Circos in 54 million pixels

Ruddle et al. demonstrate their commodity hardware 54 million pixel data display in exploring copy number variation data.

Ruddle RA, Fateen W, Treanor Det al.. 2013. Leveraging Wall-sized High-Resolution Displays for Comparative Genomics Analyses of Copy Number Variation. In IEEE Symposium on Biological Data Visualization, Atlanta, GA.

Circos Tracks CO2 Emissions

Kanemoto et al. report on the disturbing trend of emissions leakage, in which developing countries are displacing emissions intensive production offshore.

The report confirms previous findings that adjusting for trade, developed countries emissions have increased, not decreased. A connection is made to the kind of emissions displacement that has already occurred for air pollution, where despite aggressive legislation in major emitters total global air pollution emissions have increased.

The conclusion warns us that "if regulatory policies do not account for embodied imports, global emissions are likely to rise even if developed countries emitters enforce strong national emissions targets."

Kanemoto K, Moran D, Lenzen M et al. 2013 International trade undermines national emission reduction targets: New evidence from air pollution Global Environmental Change

Circos Round — Lotus Sacred

The pleasing roundness of Circos is used by Ming et al. to depict the Sacred Lotus genome in the publication "Genome of the long-living sacred lotus (Nelumbo nucifera Gaertn.).

The Sacred lotus has religious significance in both Buddhism and Hinduism and has been used as a food and herbal medicine product in Asia for over 7,000 years. Its seeds have exceptional longevity, remaining viable for as long as 1,300 years.

The plant is known for its exceptional water repellency, known as the lotus effect. The latter property is due to the nanoscopic closely packed protuberances of its self-cleaning leaf surface, which have been adapted for the manufacture of a self-cleaning industrial paint, Lotusan.

Ming R, Vanburen R, Liu Y et al. 2013 Genome of the long-living sacred lotus (Nelumbo nucifera Gaertn.) Genome Biol 14:R41.

6.9e11 g of oil and Circos was there

Rivers et a. describe the effects of the Deepwater Horizon blowout on the microbial blooms of petroleum-degrading bacteria.

By sequencing 66 million community transcripts, the identity of metabolically active microbes and their roles in petroleum consumption was revealed.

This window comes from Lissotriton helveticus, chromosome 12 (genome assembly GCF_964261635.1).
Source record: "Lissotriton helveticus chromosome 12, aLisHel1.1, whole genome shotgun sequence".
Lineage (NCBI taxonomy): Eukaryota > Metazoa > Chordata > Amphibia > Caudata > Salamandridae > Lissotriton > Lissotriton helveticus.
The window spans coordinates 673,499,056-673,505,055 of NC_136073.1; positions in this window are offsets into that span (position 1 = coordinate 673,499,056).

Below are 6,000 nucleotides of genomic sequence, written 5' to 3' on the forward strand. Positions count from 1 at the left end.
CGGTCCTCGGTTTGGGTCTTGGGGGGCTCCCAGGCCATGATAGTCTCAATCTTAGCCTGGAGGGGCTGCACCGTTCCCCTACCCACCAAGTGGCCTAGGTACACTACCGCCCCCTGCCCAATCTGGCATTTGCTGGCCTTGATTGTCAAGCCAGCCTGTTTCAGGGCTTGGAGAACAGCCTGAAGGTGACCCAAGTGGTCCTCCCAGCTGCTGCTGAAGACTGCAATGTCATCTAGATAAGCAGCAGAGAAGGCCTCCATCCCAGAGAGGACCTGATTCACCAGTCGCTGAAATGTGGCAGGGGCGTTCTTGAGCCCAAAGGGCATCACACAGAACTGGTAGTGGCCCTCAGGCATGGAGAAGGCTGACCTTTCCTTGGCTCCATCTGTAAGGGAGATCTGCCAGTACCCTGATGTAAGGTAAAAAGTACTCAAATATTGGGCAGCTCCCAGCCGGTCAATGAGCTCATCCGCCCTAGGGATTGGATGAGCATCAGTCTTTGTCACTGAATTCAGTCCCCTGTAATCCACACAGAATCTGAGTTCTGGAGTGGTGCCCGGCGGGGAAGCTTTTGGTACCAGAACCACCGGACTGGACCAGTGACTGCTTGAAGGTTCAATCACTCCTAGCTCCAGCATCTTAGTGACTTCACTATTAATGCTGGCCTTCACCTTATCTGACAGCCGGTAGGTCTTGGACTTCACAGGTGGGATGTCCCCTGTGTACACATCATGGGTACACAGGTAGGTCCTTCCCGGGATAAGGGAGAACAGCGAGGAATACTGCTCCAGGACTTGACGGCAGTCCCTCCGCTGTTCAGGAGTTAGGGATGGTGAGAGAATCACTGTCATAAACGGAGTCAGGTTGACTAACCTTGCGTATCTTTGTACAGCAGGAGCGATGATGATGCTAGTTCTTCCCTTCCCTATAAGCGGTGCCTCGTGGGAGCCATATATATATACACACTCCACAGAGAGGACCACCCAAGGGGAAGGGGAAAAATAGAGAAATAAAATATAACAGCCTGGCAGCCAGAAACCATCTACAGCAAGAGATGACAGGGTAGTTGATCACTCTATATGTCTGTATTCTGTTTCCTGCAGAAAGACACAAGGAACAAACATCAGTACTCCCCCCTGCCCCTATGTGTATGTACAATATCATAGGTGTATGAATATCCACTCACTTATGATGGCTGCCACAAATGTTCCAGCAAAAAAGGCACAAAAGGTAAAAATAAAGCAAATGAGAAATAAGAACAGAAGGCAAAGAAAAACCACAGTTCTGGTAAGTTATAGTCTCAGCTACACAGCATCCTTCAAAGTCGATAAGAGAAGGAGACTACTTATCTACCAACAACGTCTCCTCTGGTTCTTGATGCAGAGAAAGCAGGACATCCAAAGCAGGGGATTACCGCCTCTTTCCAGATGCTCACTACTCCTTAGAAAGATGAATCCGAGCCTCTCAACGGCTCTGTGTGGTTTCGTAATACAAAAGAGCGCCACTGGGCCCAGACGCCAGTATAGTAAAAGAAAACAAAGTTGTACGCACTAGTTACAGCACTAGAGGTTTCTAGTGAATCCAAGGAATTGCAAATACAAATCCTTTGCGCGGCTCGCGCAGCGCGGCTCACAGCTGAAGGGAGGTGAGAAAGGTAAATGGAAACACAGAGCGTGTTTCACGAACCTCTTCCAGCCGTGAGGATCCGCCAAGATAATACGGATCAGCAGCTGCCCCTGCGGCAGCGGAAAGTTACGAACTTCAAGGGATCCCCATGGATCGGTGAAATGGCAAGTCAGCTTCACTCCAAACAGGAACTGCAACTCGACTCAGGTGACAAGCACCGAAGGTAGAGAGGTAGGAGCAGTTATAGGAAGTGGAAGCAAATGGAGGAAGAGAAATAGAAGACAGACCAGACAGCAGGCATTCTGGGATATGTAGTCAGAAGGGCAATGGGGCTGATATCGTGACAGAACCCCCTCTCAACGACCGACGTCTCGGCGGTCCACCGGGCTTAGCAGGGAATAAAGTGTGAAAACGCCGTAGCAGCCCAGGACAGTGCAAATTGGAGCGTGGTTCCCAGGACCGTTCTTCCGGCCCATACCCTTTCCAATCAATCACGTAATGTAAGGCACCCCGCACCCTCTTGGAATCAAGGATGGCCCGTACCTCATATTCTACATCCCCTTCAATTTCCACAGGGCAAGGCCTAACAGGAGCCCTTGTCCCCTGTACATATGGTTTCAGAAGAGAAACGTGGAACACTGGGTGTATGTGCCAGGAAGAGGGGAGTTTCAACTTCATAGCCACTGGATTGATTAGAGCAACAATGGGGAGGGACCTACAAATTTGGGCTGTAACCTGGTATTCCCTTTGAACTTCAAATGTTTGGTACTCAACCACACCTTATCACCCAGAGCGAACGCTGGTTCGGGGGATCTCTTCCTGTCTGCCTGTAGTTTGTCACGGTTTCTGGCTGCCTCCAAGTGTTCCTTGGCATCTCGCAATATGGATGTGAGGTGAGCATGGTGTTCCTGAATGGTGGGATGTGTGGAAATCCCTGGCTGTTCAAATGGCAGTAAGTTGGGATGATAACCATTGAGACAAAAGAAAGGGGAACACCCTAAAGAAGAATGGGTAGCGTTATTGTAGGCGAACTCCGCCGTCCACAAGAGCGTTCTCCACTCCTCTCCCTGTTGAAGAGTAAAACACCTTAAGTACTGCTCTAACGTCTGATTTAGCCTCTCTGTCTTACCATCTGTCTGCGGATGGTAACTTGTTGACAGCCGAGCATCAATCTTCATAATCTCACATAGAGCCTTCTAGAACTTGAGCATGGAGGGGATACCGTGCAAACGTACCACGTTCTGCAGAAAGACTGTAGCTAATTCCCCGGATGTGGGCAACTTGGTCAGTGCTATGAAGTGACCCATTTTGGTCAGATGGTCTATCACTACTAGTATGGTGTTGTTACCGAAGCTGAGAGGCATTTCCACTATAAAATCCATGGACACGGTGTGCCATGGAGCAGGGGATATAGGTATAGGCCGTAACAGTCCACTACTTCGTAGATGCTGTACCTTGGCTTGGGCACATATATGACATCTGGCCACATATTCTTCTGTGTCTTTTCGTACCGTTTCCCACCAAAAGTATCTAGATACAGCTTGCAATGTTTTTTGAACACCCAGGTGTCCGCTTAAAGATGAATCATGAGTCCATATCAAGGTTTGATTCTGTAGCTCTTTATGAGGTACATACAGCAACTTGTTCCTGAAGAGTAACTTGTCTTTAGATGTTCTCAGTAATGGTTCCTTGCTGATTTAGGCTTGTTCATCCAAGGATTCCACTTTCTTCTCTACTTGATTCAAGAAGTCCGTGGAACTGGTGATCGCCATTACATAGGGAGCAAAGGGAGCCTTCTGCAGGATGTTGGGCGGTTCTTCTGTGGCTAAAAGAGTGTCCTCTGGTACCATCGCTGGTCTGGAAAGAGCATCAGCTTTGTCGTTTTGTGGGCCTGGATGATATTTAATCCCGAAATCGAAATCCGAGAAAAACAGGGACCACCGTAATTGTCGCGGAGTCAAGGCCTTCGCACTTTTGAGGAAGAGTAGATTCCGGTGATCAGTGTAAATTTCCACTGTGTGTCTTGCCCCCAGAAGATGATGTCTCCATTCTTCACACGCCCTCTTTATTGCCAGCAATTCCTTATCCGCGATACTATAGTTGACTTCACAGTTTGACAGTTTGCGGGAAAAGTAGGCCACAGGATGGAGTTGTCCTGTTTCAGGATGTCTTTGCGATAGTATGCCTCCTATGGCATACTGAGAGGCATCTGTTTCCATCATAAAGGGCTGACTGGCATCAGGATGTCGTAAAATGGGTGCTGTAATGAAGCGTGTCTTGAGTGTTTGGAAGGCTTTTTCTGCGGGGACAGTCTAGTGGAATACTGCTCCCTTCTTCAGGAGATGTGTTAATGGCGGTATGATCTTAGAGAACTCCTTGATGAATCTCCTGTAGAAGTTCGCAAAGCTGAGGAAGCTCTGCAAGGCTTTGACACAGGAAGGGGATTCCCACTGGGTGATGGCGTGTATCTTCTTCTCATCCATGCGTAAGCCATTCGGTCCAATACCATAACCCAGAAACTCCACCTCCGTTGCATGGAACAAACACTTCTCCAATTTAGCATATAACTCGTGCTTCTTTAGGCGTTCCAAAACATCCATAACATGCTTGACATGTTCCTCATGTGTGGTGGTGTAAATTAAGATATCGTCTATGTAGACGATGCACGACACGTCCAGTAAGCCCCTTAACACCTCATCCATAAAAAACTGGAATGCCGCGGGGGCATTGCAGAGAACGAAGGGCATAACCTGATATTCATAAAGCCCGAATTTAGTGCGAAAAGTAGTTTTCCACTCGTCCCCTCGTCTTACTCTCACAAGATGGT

Rivers AR, Sharma S, Tringe SG et al. 2013 Transcriptional response of bathypelagic marine bacterioplankton to the Deepwater Horizon oil spill The ISME journal

Plants Love Circos

Circos frequently appears in plant literature, twice on the cover of Plant Biotechnology Journal in the last year.

Rai KM, Singh SK, Bhardwaj A et al. 2013 Large-scale resource development in Gossypium hirsutum L. by 454 sequencing of genic-enriched libraries from six diverse genotypes Plant biotechnology journal

Bekele WA, Wieckhorst S, Friedt W et al. 2013 High-throughput genomics in sorghum: from whole-genome resequencing to a SNP screening array Plant biotechnology journal

Circos has appeared 8 times each in the Plant Journal and Plant Cell.

Circos for R

Zhang et al. implement Circos in R.

Same round shape you expect. And now, in everyone's favourite open source statistics and data analysis environment.

CRAN RCircos package

Zhang H, Meltzer P, Davis S 2013 RCircos: an R package for Circos 2D track plots BMC Bioinformatics 14:244.

Circos Interchange Diagrams — Networks and Flow

Zeng et al. introduce a new type of visualization based on Circos, the interchange diagram, in their paper Visualizing Interchange Patterns in Massive Movement Data.

The design is applied to displaying movement data, such as daily trips made by passengers in a city. By incorporating interactivity, this visualization method is helpful to understand interchange patterns at different spatial (between trains, between cities) and time scales (different times of day).

Circos has been used for urban planning before. The town of Caceres in Spain has used Circos to communicate their urban planning strategy.

project website

Zeng W, Fu C-W, Arisona SM et al. 2013 Visualizing Interchange Patterns in Massive Movement Data Computer Graphics Forum 32:271-280

Circos connects to the connectome

Methods to visualize the connectome are reviewed in Craddock et al — Circos is one of them.

Craddock RC, Jbabdi S, Yan C-G et al. 2013 Imaging human connectomes at the macroscale Nat Meth 10:524-539.

The use of Circos for showing the connectome was introduced by Irimia et al. in Circular representation of human cortical networks for subject and population-level connectomic visualization.

A good layman description of the work can be found at the neurosceptic blog.

Irimia A, Chambers MC, Torgerson CM et al. 2012 Circular representation of human cortical networks for subject and population-level connectomic visualization NeuroImage, Irimia A, Chambers MC, Torgerson CM et al. 2012 Patient-tailored connectomics visualization for the assessment of white matter atrophy in traumatic brain injury Frontiers in Neurology 3

Circos is the Method for Visualizing Translocations

Genomic rearrangements can cause disease and are implicated in many cancers. Being able to see the patterns in these changes across samples and patients is important.